The increased risk for fractures in type 2 diabetes mellitus (T2DM) despite higher average bone density is unexplained. This study assessed trabecular bone quality in T2DM using the trabecular bone score (TBS). The salient findings are that TBS is decreased in T2DM and low TBS associates with worse glycemic control.
Introduction: Type 2 diabetes mellitus is a risk factor for osteoporotic fractures despite high average bone mineral density (BMD). The aim of this study was to compare BMD with a noninvasive assessment of trabecular microarchitecture, TBS, in women with T2DM.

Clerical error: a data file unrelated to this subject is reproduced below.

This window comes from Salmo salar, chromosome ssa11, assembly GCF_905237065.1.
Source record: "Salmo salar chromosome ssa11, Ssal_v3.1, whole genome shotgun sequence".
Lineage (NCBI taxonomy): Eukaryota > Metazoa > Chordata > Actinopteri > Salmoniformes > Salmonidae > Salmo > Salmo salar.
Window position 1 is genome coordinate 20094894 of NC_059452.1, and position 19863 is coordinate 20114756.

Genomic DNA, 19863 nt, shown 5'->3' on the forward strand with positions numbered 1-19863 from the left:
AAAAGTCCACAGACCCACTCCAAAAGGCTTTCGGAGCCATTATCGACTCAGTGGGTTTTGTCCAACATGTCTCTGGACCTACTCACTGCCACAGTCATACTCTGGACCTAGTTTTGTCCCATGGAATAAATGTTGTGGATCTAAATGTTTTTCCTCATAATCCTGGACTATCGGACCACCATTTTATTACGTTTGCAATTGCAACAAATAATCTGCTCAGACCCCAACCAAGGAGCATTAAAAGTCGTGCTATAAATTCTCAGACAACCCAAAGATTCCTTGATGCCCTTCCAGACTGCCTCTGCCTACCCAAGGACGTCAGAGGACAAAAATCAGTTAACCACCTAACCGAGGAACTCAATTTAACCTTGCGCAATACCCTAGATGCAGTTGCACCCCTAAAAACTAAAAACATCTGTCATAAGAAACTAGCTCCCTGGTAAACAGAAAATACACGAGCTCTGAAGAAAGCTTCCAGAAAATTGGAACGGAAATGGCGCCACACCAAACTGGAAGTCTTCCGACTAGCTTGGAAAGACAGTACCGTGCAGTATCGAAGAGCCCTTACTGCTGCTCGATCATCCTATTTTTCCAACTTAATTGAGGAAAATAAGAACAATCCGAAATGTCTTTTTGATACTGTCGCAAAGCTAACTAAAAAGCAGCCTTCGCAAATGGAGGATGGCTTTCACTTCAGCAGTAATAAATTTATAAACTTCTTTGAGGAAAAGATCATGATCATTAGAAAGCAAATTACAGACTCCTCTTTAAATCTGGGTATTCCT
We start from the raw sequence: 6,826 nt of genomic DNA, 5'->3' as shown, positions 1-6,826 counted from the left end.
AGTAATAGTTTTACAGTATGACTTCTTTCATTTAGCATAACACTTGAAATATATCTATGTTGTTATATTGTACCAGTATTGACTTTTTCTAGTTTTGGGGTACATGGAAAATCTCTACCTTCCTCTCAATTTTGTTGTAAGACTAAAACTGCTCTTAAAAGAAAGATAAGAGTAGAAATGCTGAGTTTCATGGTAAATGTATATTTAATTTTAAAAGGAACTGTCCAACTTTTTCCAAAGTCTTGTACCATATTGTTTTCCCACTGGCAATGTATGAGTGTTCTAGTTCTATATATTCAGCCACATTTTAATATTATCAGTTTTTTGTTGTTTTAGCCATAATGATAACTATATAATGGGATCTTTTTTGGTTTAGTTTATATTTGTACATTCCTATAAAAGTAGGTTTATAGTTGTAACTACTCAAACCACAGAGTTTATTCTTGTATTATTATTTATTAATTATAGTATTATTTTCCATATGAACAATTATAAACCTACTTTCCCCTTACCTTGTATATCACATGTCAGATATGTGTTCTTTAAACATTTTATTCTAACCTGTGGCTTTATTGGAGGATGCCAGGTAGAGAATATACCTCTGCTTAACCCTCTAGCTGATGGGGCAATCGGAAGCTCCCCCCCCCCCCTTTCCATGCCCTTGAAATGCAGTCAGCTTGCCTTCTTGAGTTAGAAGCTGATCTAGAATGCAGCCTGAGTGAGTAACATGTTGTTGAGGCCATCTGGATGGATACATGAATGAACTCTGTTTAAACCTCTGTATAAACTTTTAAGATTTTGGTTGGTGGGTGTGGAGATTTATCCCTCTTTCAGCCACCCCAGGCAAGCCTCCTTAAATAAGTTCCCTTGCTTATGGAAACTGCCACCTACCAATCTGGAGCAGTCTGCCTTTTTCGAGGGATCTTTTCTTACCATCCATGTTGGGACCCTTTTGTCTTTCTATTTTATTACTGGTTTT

Methods: In a cross-sectional study, trabecular microarchitecture was examined in 57 women with T2DM and 43 women without diabetes, ages 30 to 90 years. Lumbar spine BMD was measured by dual-emission x-ray absorptiometry (DXA), and TBS was calculated by examining pixel variations within the DXA images utilizing TBS iNsight software.
Results: Mean TBS was lower in T2DM (1.228 ± 0.140 vs. 1.298 ± 0.132, p = 0.013), irrespective of age. Mean BMD was higher in T2DM (1.150 ± 0.172 vs. 1.051 ± 0.125, p = 0.001). Within the T2DM group, TBS was higher (1.254 ± 0.148) in subjects with good glycemic control (A1c ≤ 7.5 %) compared to those (1.166 ± 0.094; p = 0.01) with poor glycemic control (A1c > 7.5 %).
Conclusion: In T2DM, TBS is lower and associated with poor glycemic control. Abnormal trabecular microarchitecture may help explain the paradox of increased fractures at a higher BMD in T2DM. Further studies are needed to better understand the relationship between glycemic control and trabecular bone quality.